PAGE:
August 3, 2014: Pentecost 8

Let us pray: Dear Savior, teach us today the importance of preparing the soil of our hearts in order to receive the abundance of Your Gospel. For unless and until we pay attention to the soil of our hearts, Your seed of forgiveness cannot grow, flourish, or bear a crop. Amen


TEXT: Matthew 13: 1-9, 18-23

Dearly Beloved By Christ:

August is my favorite month. I love the bounty of August—fruit, vegetables, and the meals that go with it. I love the smells of August: orchard apples and peaches emitting a redolent aroma in the orchards, the musty smell of the woods, and the heady smell of freshly baked peach pie. Of course, I also love August because I was married on one of its warm days.

August is all about bounty. It’s all about the bounty of the farm, orchard, and table. It’s when the fruition of all that hard work preparing the soil, planting the seed, and trimming the trees comes together. August is about fulfillment for the body and the soul.


I’m glad to see the “locavore” movement taking hold, even in our citified environment. “Locavore” means local agriculture and the consuming of locally grown food. It saves the environment, creates a healthy work ethic among people, and tastes a whole lot better, too. And it all begins with soil, dirt, and seed. Early in February I peruse seed catalogues and plot out what type to plant with visions of a bountiful harvest dancing in my head. I plan out my space restrictions, the type of vegetables we enjoy eating, and also pay heed to my soil. After all, unless the soil is “good dirt” and contains the proper nutrients, the plants will struggle. Eventually comes the actual planting of the seed. But before it can occur, I till the soil, get rid of weeds, and try to determine if the soil needs additives. In New England that means you have to get rid of the rocks and add lime or compost. Then comes the actual planting, watering, weeding, trimming, staking, and the constant vigil for bugs or diseases before actual fruit and harvesting can occur. It’s time consuming. You sweat a lot. But, during the entire process the hope of the harvest is always there driving me on. And then when August arrives I’m usually a happy camper if everything goes well. Of course, sometimes it doesn’t. Sometimes nature doesn’t send the rain just right, the weeds take over, the heat cooks tender plants, and my harvest isn’t optimum. I know that going into the game of gardening. But, hope, hope still drives me on each year. Sowers always rely on hope.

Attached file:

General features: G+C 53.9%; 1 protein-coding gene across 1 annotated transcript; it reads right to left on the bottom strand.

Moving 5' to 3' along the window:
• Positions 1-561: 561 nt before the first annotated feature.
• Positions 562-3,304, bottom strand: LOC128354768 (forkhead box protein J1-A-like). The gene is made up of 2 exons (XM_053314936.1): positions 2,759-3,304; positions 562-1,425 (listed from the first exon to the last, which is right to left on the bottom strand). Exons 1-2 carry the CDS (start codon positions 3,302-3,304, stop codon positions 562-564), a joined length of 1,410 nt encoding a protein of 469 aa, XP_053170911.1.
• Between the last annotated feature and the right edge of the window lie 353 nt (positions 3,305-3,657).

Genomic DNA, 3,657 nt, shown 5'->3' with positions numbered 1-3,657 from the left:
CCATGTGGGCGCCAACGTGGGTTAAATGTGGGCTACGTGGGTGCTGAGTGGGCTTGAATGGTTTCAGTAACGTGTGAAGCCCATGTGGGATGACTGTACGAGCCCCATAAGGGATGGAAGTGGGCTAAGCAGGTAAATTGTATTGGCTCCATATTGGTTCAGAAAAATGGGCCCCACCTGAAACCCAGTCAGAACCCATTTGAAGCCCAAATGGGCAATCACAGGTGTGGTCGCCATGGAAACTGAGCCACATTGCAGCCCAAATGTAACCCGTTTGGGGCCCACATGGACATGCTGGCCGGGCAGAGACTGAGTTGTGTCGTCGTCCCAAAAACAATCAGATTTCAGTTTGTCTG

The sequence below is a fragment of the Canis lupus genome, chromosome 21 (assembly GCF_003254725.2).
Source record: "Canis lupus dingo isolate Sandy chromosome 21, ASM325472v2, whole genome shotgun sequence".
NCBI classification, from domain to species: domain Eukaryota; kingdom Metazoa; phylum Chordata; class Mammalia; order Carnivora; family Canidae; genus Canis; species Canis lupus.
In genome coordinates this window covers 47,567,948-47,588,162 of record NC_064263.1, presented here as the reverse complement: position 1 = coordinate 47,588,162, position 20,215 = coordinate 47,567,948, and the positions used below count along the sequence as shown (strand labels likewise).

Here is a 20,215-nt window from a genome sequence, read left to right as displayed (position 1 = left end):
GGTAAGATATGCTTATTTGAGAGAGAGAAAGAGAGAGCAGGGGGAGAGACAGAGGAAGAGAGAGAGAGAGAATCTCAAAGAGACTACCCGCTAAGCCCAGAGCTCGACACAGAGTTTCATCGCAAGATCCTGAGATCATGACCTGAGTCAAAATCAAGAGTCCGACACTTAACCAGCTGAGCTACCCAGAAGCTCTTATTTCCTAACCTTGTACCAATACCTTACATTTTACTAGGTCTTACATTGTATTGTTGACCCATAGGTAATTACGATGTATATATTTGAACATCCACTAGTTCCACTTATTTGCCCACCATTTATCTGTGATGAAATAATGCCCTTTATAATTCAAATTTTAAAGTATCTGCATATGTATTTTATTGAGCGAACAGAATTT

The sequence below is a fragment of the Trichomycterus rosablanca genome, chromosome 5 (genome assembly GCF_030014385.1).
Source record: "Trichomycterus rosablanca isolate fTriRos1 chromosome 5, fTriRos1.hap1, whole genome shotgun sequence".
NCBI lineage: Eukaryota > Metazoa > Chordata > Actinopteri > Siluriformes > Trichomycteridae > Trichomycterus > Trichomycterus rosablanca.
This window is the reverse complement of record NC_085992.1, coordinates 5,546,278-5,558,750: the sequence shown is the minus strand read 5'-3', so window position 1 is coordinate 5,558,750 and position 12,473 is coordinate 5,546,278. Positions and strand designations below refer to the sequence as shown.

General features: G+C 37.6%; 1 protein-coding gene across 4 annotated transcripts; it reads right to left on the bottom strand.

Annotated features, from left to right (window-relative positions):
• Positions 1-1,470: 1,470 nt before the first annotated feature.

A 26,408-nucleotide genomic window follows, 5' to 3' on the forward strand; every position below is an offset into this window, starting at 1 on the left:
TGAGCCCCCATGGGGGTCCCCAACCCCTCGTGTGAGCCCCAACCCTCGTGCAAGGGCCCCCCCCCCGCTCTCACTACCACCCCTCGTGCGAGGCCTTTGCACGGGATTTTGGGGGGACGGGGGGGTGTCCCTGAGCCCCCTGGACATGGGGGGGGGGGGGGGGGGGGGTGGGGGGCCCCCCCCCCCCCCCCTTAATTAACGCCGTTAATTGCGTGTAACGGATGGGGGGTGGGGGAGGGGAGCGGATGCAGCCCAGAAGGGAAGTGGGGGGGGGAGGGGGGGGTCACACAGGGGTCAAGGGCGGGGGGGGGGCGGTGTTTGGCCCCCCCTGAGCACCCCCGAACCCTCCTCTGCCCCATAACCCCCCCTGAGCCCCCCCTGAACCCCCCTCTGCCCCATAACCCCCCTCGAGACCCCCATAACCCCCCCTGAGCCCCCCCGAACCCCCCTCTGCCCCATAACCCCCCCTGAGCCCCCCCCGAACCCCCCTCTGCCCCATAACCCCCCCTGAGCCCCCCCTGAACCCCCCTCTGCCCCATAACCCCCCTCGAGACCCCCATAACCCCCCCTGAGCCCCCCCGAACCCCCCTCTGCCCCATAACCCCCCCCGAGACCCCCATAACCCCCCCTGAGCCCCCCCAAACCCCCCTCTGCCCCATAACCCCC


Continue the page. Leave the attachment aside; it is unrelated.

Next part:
Christ lived in an agricultural based society. Everyone knew the importance of raising food and the importance of good soil. Here He uses that innate knowledge to give us a parable about God planting the seed of Gospel-centered faith in our hearts. All of you know this parable very well. It’s one of the most beloved parables in the Bible. But I fear we get hung-up on certain aspects of it which can lead to a faulty understanding of it. Let me explain.

When Jesus applies the truth of the parable talking about the four types of soil, or human hearts, upon which the seed of God’s grace falls, the average believer can come away either disheartened or smug. Every one of us has shared our Christian faith with others and been disappointed because they rejected it or ignored Christ’s saving grace—rocky ground. With some, Satan sent weeds of temptation to block any real spiritual growth. With others, they were “flash in the pans.” That is, hearing about how their sins were forgiven and how they possessed eternal life as a free gift from God got them excited and involved.—But only for a short while. Then their commitment to Christ fizzled. Their root structure was emotion-based and had no real roots. Then there are those who seem to flourish, for a bit longer. But they fall into “weedy company” and those weedy souls crowd out their faith and they flounder and eventually die out. Watching such situations play out in the lives of people you care about is a huge downer. It can almost make you quit trying to be a gardener for God.